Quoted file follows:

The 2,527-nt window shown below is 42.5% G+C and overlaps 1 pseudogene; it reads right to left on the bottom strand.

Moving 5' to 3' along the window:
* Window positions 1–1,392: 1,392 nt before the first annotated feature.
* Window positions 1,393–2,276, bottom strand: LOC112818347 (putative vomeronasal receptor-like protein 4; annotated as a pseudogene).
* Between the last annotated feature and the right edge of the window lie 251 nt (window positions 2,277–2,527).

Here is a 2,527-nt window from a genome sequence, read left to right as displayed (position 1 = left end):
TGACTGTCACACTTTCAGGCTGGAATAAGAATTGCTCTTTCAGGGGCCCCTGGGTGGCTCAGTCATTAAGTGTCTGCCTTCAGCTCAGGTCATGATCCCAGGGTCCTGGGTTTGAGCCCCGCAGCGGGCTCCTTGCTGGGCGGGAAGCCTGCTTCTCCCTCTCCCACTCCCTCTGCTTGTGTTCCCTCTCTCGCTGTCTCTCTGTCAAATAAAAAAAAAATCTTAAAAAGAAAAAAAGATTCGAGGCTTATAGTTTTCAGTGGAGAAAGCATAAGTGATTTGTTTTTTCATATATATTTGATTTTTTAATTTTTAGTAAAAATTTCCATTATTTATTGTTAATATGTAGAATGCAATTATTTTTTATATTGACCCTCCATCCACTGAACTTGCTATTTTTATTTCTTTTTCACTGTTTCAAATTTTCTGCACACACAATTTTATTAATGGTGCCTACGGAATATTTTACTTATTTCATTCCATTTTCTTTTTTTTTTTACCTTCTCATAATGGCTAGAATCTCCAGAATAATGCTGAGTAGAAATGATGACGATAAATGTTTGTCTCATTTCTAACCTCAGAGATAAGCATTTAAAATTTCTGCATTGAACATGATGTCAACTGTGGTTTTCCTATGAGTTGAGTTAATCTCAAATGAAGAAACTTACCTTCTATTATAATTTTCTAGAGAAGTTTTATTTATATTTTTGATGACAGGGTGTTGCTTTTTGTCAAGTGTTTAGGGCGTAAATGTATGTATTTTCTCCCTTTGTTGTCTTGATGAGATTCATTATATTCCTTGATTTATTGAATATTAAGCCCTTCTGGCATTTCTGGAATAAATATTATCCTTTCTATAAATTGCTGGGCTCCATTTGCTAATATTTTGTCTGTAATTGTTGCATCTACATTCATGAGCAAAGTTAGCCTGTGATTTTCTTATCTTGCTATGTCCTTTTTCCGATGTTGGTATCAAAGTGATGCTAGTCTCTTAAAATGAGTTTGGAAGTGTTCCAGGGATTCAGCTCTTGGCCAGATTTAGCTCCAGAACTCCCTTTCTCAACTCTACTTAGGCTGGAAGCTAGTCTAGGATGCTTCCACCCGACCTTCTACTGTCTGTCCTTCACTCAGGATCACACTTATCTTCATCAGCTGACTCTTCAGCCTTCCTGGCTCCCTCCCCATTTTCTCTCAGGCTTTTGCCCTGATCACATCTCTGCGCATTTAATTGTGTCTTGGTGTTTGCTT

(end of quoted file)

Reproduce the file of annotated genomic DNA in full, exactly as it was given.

The 2,527-nt window shown below is 42.5% G+C and overlaps 1 pseudogene; it reads right to left on the bottom strand.

Moving 5' to 3' along the window:
* Window positions 1–1,392: 1,392 nt before the first annotated feature.
* Window positions 1,393–2,276, bottom strand: LOC112818347 (putative vomeronasal receptor-like protein 4; annotated as a pseudogene).
* Between the last annotated feature and the right edge of the window lie 251 nt (window positions 2,277–2,527).

Here is a 2,527-nt window from a genome sequence, read left to right as displayed (position 1 = left end):
TGACTGTCACACTTTCAGGCTGGAATAAGAATTGCTCTTTCAGGGGCCCCTGGGTGGCTCAGTCATTAAGTGTCTGCCTTCAGCTCAGGTCATGATCCCAGGGTCCTGGGTTTGAGCCCCGCAGCGGGCTCCTTGCTGGGCGGGAAGCCTGCTTCTCCCTCTCCCACTCCCTCTGCTTGTGTTCCCTCTCTCGCTGTCTCTCTGTCAAATAAAAAAAAAATCTTAAAAAGAAAAAAAGATTCGAGGCTTATAGTTTTCAGTGGAGAAAGCATAAGTGATTTGTTTTTTCATATATATTTGATTTTTTAATTTTTAGTAAAAATTTCCATTATTTATTGTTAATATGTAGAATGCAATTATTTTTTATATTGACCCTCCATCCACTGAACTTGCTATTTTTATTTCTTTTTCACTGTTTCAAATTTTCTGCACACACAATTTTATTAATGGTGCCTACGGAATATTTTACTTATTTCATTCCATTTTCTTTTTTTTTTTACCTTCTCATAATGGCTAGAATCTCCAGAATAATGCTGAGTAGAAATGATGACGATAAATGTTTGTCTCATTTCTAACCTCAGAGATAAGCATTTAAAATTTCTGCATTGAACATGATGTCAACTGTGGTTTTCCTATGAGTTGAGTTAATCTCAAATGAAGAAACTTACCTTCTATTATAATTTTCTAGAGAAGTTTTATTTATATTTTTGATGACAGGGTGTTGCTTTTTGTCAAGTGTTTAGGGCGTAAATGTATGTATTTTCTCCCTTTGTTGTCTTGATGAGATTCATTATATTCCTTGATTTATTGAATATTAAGCCCTTCTGGCATTTCTGGAATAAATATTATCCTTTCTATAAATTGCTGGGCTCCATTTGCTAATATTTTGTCTGTAATTGTTGCATCTACATTCATGAGCAAAGTTAGCCTGTGATTTTCTTATCTTGCTATGTCCTTTTTCCGATGTTGGTATCAAAGTGATGCTAGTCTCTTAAAATGAGTTTGGAAGTGTTCCAGGGATTCAGCTCTTGGCCAGATTTAGCTCCAGAACTCCCTTTCTCAACTCTACTTAGGCTGGAAGCTAGTCTAGGATGCTTCCACCCGACCTTCTACTGTCTGTCCTTCACTCAGGATCACACTTATCTTCATCAGCTGACTCTTCAGCCTTCCTGGCTCCCTCCCCATTTTCTCTCAGGCTTTTGCCCTGATCACATCTCTGCGCATTTAATTGTGTCTTGGTGTTTGCTT